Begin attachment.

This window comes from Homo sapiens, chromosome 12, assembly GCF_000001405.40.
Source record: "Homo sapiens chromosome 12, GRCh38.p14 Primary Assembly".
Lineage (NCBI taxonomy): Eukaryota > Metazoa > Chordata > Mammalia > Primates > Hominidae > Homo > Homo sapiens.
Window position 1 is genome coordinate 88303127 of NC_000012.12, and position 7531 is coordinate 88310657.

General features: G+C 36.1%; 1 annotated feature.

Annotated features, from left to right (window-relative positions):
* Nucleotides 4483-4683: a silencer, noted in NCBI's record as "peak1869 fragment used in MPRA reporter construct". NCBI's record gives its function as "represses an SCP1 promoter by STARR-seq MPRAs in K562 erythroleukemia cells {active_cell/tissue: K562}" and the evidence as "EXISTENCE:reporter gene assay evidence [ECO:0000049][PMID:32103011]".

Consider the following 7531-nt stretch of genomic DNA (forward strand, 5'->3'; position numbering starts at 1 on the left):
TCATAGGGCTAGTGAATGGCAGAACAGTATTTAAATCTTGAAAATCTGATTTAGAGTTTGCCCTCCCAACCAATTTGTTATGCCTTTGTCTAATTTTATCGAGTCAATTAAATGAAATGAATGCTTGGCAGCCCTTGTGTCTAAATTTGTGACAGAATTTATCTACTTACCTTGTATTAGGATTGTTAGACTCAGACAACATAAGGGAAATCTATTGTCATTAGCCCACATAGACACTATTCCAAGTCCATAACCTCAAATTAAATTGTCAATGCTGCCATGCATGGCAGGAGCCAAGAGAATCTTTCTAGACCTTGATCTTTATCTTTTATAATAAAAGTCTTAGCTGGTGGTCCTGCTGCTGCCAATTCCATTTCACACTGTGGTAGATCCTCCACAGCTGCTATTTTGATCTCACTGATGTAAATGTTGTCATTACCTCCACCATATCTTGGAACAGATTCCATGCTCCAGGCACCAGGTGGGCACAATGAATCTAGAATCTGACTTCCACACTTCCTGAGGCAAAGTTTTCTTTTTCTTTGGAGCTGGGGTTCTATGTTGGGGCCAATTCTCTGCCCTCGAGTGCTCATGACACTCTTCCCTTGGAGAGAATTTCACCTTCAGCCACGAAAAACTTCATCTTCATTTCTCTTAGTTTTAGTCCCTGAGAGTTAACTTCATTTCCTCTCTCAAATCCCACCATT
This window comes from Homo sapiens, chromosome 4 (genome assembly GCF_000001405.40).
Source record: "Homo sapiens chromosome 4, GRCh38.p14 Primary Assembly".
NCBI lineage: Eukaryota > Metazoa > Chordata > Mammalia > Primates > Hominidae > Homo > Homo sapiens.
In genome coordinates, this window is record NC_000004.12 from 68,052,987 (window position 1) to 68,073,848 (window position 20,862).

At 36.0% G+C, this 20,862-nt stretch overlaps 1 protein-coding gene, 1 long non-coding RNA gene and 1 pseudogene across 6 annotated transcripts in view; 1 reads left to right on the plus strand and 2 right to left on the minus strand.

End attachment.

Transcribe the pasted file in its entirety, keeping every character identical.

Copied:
This window comes from Homo sapiens, chromosome 12, assembly GCF_000001405.40.
Source record: "Homo sapiens chromosome 12, GRCh38.p14 Primary Assembly".
Lineage (NCBI taxonomy): Eukaryota > Metazoa > Chordata > Mammalia > Primates > Hominidae > Homo > Homo sapiens.
Window position 1 is genome coordinate 88303127 of NC_000012.12, and position 7531 is coordinate 88310657.

General features: G+C 36.1%; 1 annotated feature.

Annotated features, from left to right (window-relative positions):
* Nucleotides 4483-4683: a silencer, noted in NCBI's record as "peak1869 fragment used in MPRA reporter construct". NCBI's record gives its function as "represses an SCP1 promoter by STARR-seq MPRAs in K562 erythroleukemia cells {active_cell/tissue: K562}" and the evidence as "EXISTENCE:reporter gene assay evidence [ECO:0000049][PMID:32103011]".

Consider the following 7531-nt stretch of genomic DNA (forward strand, 5'->3'; position numbering starts at 1 on the left):
TCATAGGGCTAGTGAATGGCAGAACAGTATTTAAATCTTGAAAATCTGATTTAGAGTTTGCCCTCCCAACCAATTTGTTATGCCTTTGTCTAATTTTATCGAGTCAATTAAATGAAATGAATGCTTGGCAGCCCTTGTGTCTAAATTTGTGACAGAATTTATCTACTTACCTTGTATTAGGATTGTTAGACTCAGACAACATAAGGGAAATCTATTGTCATTAGCCCACATAGACACTATTCCAAGTCCATAACCTCAAATTAAATTGTCAATGCTGCCATGCATGGCAGGAGCCAAGAGAATCTTTCTAGACCTTGATCTTTATCTTTTATAATAAAAGTCTTAGCTGGTGGTCCTGCTGCTGCCAATTCCATTTCACACTGTGGTAGATCCTCCACAGCTGCTATTTTGATCTCACTGATGTAAATGTTGTCATTACCTCCACCATATCTTGGAACAGATTCCATGCTCCAGGCACCAGGTGGGCACAATGAATCTAGAATCTGACTTCCACACTTCCTGAGGCAAAGTTTTCTTTTTCTTTGGAGCTGGGGTTCTATGTTGGGGCCAATTCTCTGCCCTCGAGTGCTCATGACACTCTTCCCTTGGAGAGAATTTCACCTTCAGCCACGAAAAACTTCATCTTCATTTCTCTTAGTTTTAGTCCCTGAGAGTTAACTTCATTTCCTCTCTCAAATCCCACCATT
This window comes from Homo sapiens, chromosome 4 (genome assembly GCF_000001405.40).
Source record: "Homo sapiens chromosome 4, GRCh38.p14 Primary Assembly".
NCBI lineage: Eukaryota > Metazoa > Chordata > Mammalia > Primates > Hominidae > Homo > Homo sapiens.
In genome coordinates, this window is record NC_000004.12 from 68,052,987 (window position 1) to 68,073,848 (window position 20,862).

At 36.0% G+C, this 20,862-nt stretch overlaps 1 protein-coding gene, 1 long non-coding RNA gene and 1 pseudogene across 6 annotated transcripts in view; 1 reads left to right on the plus strand and 2 right to left on the minus strand.